You don’t have to be changing someone’s life. It just goes back to being at work. What does it mean to work and be a part of a community and have those relationships? If you’re not doing that, then what is the point? It’s ⅔ of your life! It doesn’t matter how good everything else is.
Doubt is the one thing that pulls me away from my purpose.
There have definitely been times when I didn’t understand the purpose behind my actions. Those times are marked by doubt. In my mind, I see them as foggy, clouded by indecision and confusion I felt when I didn’t understand the reasons why.
Our purpose is at the core of who we are. If, for even a moment, we question that inner intuition, it becomes incredibly difficult to make choices that can affect our larger story.
We can’t find the connections between who we are and what we’re doing. We need to set aside disbelief and allow ourselves to search for what feels right, and, when we find it, pursue it with reckless abandon.
As long as I believe in myself and I’m the one making those decisions, even when I don’t know what the purpose is, it’s okay. I have faith in it, I have trust in it. It’s when I doubt myself, or compare myself to somebody else, that I lose clarity and direction.
When I’m experiencing one of those moments, I tell myself: doubt doesn’t live here.
I use that mantra to remind myself that I’m an entire entity - that I’m not just my brain. I’m a whole being. Doubt doesn’t live here in my body. When it comes, I have to explicitly expel it.
Doubt doesn’t live here.
Doubt doesn’t live here.
Doubt doesn’t live here.
I can’t talk about my purpose, the journey toward finding meaning, without talking about Betsy.
Betsy and I are connected souls, with 40 years between us. We share a handful of favorite things: champagne, deep discussions about complicated and real topics, the #1 from Le Colonial in Chicago, and evenings spent on Betsy’s porch.
I call Betsy my “Guru” (Betsy calls me her “guruette”), and we co-founded @todayididitright as a way of encouraging others to work through their own purpose journeys and identify what felt “right” to them on a daily basis.
It’s a once-in-a-lifetime relationship that is staggering in its depth and enviable in its strength. It has also served as a place where I could test out ideas of who I was without judgment, and, more importantly, without the pressure of living up to someone else’s idea of what I “should” do.
From a really young age Betsy asked me what I wanted, and gave me space to change the answer while figuring out what that answer looked like. Having that person in my life really opened up everything for me.
The people that we surround ourselves with have the potential to massively impact our own sense of self. Having a lifelong friend like Betsy is just one reason that I am who I am today.
Betsy never held me to a standard that she’d created in her head. She doesn't encourage me to follow a path that she paved before me. Betsy absorbs my most invigorating dreams and deepest fears and reflects them back to me to make sense of with that simple question:
“What do you want?”
What could we do if we gave ourselves the space to change our minds about who we are?
What if our notion that we’re “meant” to do something, to give something, to make something, is actually holding us back?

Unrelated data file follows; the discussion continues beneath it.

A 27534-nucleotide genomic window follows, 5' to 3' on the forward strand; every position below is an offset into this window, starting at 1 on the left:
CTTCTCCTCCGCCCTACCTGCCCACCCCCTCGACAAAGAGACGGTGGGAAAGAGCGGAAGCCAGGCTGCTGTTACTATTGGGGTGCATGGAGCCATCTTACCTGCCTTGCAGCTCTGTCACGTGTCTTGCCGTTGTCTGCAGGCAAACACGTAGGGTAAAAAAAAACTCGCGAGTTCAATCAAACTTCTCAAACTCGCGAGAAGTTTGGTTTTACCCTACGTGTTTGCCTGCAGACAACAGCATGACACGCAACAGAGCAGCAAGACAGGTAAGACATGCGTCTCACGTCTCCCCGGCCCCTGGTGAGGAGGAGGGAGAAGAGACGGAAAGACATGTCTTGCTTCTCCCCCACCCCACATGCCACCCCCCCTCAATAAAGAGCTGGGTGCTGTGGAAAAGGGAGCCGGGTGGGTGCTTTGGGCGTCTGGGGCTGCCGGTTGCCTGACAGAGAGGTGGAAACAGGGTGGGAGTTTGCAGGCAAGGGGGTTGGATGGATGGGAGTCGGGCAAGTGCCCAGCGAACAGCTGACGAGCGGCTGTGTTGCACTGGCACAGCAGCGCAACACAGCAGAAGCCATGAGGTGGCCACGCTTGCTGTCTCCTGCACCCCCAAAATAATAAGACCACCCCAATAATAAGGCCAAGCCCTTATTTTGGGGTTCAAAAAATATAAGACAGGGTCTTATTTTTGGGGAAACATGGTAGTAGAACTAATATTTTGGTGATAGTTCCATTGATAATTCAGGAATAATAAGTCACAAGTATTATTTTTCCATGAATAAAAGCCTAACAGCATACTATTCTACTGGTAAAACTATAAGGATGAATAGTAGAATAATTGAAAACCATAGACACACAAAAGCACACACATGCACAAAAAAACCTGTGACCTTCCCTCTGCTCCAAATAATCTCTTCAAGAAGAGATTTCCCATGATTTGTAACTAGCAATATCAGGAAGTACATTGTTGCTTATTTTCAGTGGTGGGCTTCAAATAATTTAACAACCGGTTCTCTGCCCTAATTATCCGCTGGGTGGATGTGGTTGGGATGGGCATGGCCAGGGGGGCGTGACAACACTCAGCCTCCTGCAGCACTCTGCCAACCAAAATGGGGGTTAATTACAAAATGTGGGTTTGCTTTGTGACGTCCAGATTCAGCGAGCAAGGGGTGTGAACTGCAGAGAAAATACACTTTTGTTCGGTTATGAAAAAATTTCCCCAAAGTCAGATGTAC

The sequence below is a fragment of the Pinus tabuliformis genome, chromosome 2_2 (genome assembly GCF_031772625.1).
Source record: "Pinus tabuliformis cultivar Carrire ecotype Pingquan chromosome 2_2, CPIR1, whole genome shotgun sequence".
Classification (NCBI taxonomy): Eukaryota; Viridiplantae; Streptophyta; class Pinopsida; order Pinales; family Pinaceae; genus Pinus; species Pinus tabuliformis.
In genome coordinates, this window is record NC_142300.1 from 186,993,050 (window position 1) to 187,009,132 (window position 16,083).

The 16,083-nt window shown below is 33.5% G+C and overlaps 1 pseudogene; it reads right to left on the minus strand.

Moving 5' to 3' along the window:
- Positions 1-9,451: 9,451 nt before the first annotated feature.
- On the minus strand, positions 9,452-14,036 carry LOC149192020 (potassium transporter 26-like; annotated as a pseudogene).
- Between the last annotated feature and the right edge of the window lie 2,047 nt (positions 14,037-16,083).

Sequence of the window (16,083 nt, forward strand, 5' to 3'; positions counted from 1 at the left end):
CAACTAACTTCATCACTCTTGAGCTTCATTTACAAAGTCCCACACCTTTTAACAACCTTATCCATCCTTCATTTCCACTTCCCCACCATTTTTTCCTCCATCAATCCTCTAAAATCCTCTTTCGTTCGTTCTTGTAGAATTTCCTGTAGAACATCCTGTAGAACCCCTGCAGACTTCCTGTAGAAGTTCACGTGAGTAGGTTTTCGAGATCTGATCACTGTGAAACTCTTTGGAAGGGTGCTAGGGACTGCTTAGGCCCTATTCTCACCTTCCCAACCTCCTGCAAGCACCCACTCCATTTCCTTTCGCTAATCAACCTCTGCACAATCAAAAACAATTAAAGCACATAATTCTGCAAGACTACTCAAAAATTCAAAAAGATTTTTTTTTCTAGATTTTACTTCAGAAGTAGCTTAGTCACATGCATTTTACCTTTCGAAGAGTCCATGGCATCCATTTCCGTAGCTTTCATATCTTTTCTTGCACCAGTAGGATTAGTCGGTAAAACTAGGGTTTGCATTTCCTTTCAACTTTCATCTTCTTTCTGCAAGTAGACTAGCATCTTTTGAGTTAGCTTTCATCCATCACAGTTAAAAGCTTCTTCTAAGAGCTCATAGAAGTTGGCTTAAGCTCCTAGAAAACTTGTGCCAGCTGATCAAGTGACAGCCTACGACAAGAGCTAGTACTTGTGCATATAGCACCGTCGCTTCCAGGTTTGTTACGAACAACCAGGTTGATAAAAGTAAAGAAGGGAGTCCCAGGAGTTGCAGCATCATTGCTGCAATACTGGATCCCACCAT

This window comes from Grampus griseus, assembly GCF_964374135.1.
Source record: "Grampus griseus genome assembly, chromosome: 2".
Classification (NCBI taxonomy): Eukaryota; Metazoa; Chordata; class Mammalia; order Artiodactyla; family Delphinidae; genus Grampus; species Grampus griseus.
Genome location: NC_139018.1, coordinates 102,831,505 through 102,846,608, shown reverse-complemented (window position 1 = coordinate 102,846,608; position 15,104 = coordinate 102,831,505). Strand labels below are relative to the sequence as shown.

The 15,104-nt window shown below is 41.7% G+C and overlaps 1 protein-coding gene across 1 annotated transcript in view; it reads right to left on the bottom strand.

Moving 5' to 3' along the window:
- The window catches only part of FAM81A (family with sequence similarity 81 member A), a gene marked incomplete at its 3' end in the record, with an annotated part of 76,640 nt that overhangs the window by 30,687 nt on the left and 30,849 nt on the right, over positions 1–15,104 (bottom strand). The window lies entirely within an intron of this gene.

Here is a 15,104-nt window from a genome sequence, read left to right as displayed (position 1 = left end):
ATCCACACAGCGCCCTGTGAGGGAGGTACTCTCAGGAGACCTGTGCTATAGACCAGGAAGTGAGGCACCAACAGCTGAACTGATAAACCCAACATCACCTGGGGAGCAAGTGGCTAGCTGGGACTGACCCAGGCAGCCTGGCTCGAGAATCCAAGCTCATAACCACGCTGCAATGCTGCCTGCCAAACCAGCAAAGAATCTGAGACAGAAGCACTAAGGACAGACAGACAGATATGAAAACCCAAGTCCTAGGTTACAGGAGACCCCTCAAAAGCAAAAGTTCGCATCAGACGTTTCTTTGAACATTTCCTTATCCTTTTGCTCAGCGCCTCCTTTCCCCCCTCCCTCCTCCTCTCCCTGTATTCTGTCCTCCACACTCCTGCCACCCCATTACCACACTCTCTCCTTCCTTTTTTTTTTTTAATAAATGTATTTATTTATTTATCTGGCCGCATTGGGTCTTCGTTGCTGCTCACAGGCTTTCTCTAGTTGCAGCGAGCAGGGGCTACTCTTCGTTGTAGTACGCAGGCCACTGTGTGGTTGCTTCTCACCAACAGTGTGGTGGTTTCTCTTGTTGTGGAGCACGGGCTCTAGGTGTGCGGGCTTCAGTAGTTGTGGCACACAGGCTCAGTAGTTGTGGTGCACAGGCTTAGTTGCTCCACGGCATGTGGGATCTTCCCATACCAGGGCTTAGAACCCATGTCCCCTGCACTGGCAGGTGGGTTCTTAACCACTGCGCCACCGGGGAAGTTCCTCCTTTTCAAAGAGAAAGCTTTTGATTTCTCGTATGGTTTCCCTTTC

I don’t believe in a destined purpose.
So much of the “finding your purpose” conversation makes it seem like your one true purpose is an entity that’s out there somewhere waiting for you.
We act like it’s your job to hunt down that greater meaning and put it into words.
We talk about purpose like it’s something that you’re missing, that you’re not whole unless you have one.
I think it’s time we challenge that notion.
I believe that our purposes can change. I think we find the purpose of our lives based on our experiences, because our experiences shape us. I think everybody needs a purpose, and if you don’t have one yet it doesn’t mean that you don’t have one at all.
As we experience life, we grow.
We make mistakes.
Our life’s meaning should be just as flexible as we are.
Purpose journeys are imperfect. There is no finish line. There is no prize for “figuring it out”.
Ariel is a woman with exceptional intentionality, and she is also a woman who experiences moments of uncertainty that cloud her direction.
She’s harnessed the power of the pivot, opening herself up to the idea of fluidity within her purpose, her career, and her identity.
She leaned on her Guru, Betsy, for support and guidance without judgment.
In trying moments, she’s expelled doubt from her body in order to bring herself clarity and propel herself into action.
At the heart of Ariel’s story lies a sense of awareness that we could all use a bit more of, a constant evaluation of the things that she spends her time on and puts her energy into.
“What are the things that make you feel fulfilled? What are the things that make you satisfied? You have to make yourself do those things. Even if you love something, you have to make yourself do it. It’s all practice.”
It’s all practice.
We’re all just practicing our way through this unpredictable life. We set goals, we create action plans, we take measured steps toward our dreams in the hopes that they will be what we want them to be once we achieve them.
Sometimes we’re right. Sometimes we learn.
What are you “practicing” right now?
How has life forced you to pivot? Have those experiences affected the way you view your purpose?
Who are the people in your life that you turn to when your purpose feels unstable?